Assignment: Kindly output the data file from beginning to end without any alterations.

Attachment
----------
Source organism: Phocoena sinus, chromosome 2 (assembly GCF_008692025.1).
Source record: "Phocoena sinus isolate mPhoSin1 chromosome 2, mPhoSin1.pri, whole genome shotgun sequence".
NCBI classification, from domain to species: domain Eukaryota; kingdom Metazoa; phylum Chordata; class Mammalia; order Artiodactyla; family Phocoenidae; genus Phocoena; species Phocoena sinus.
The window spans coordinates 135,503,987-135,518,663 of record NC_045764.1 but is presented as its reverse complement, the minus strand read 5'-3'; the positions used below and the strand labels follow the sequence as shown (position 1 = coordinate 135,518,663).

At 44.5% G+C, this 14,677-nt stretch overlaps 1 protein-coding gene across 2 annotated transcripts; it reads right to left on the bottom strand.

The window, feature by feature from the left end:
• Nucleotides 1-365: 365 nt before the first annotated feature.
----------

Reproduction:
Source organism: Phocoena sinus, chromosome 2 (assembly GCF_008692025.1).
Source record: "Phocoena sinus isolate mPhoSin1 chromosome 2, mPhoSin1.pri, whole genome shotgun sequence".
NCBI classification, from domain to species: domain Eukaryota; kingdom Metazoa; phylum Chordata; class Mammalia; order Artiodactyla; family Phocoenidae; genus Phocoena; species Phocoena sinus.
The window spans coordinates 135,503,987-135,518,663 of record NC_045764.1 but is presented as its reverse complement, the minus strand read 5'-3'; the positions used below and the strand labels follow the sequence as shown (position 1 = coordinate 135,518,663).

At 44.5% G+C, this 14,677-nt stretch overlaps 1 protein-coding gene across 2 annotated transcripts; it reads right to left on the bottom strand.

The window, feature by feature from the left end:
• Nucleotides 1-365: 365 nt before the first annotated feature.